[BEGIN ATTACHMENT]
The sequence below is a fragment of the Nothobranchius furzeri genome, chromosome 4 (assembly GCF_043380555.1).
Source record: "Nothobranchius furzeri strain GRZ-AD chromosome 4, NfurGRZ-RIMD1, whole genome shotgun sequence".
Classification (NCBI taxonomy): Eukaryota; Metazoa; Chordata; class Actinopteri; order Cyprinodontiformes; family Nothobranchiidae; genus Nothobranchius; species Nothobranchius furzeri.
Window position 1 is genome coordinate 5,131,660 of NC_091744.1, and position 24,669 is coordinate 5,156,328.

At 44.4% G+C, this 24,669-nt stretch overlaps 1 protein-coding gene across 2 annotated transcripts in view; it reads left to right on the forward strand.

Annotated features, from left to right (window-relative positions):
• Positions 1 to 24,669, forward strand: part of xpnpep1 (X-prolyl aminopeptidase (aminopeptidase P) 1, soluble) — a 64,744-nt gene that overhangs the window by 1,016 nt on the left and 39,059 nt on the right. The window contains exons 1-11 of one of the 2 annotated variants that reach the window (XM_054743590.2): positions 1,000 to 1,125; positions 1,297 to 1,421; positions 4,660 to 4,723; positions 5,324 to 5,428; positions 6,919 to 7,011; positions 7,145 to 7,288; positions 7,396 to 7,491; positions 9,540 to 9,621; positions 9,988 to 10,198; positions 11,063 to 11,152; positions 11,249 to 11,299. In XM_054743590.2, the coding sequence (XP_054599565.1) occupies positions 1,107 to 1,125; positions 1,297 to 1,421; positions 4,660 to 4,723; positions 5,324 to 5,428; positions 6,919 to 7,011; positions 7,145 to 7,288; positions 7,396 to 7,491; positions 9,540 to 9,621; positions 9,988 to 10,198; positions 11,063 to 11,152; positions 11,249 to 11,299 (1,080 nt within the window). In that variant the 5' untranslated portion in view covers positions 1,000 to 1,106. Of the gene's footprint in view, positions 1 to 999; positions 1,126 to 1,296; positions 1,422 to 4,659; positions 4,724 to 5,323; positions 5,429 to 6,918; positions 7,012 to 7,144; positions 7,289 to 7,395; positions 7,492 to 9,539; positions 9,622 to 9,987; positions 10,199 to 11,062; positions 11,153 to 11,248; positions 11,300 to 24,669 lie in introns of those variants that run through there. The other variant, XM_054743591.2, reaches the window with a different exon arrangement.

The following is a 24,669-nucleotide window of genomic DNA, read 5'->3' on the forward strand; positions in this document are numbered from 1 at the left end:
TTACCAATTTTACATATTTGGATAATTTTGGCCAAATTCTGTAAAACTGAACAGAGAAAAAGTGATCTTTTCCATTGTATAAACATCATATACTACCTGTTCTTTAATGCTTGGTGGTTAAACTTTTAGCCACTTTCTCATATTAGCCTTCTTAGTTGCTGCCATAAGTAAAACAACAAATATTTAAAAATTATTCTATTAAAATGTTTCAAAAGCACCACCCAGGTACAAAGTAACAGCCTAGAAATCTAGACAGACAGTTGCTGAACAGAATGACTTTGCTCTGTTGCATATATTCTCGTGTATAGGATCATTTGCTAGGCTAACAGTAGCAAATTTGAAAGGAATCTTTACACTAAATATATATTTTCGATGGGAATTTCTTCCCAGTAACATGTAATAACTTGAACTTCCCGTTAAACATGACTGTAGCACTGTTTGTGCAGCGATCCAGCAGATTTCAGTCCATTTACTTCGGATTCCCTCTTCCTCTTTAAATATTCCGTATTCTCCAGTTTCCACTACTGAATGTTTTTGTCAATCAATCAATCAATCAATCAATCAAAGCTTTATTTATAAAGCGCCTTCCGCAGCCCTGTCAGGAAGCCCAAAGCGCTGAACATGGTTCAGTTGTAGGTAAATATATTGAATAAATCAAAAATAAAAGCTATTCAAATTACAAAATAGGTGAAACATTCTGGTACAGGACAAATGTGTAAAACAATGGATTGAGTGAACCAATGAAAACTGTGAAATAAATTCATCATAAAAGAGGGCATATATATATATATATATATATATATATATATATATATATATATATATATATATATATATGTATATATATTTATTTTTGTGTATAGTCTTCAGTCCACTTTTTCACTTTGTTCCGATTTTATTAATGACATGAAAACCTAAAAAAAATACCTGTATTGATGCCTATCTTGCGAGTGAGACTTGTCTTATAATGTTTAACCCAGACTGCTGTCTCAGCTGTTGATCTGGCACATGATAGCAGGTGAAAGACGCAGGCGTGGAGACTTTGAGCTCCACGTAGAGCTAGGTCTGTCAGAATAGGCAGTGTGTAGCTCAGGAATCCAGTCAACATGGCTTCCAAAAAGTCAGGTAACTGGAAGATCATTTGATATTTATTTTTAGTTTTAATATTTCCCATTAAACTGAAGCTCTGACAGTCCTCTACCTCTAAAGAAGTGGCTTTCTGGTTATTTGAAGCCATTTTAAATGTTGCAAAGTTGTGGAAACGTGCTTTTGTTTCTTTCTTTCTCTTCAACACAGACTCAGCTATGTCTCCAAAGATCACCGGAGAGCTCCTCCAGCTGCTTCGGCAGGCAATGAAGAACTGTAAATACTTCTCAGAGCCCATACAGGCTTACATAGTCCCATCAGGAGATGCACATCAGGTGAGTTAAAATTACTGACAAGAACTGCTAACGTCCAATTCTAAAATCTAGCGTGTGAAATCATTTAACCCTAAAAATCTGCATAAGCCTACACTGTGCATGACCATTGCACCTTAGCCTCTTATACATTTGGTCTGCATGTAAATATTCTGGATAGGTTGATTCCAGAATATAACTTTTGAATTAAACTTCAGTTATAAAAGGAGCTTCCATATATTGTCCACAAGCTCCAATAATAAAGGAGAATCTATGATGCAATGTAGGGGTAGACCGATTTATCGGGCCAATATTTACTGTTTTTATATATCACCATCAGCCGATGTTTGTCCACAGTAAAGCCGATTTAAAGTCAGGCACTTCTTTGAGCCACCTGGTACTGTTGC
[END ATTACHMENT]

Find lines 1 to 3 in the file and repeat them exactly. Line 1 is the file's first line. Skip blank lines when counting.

The sequence below is a fragment of the Nothobranchius furzeri genome, chromosome 4 (assembly GCF_043380555.1).
Source record: "Nothobranchius furzeri strain GRZ-AD chromosome 4, NfurGRZ-RIMD1, whole genome shotgun sequence".
Classification (NCBI taxonomy): Eukaryota; Metazoa; Chordata; class Actinopteri; order Cyprinodontiformes; family Nothobranchiidae; genus Nothobranchius; species Nothobranchius furzeri.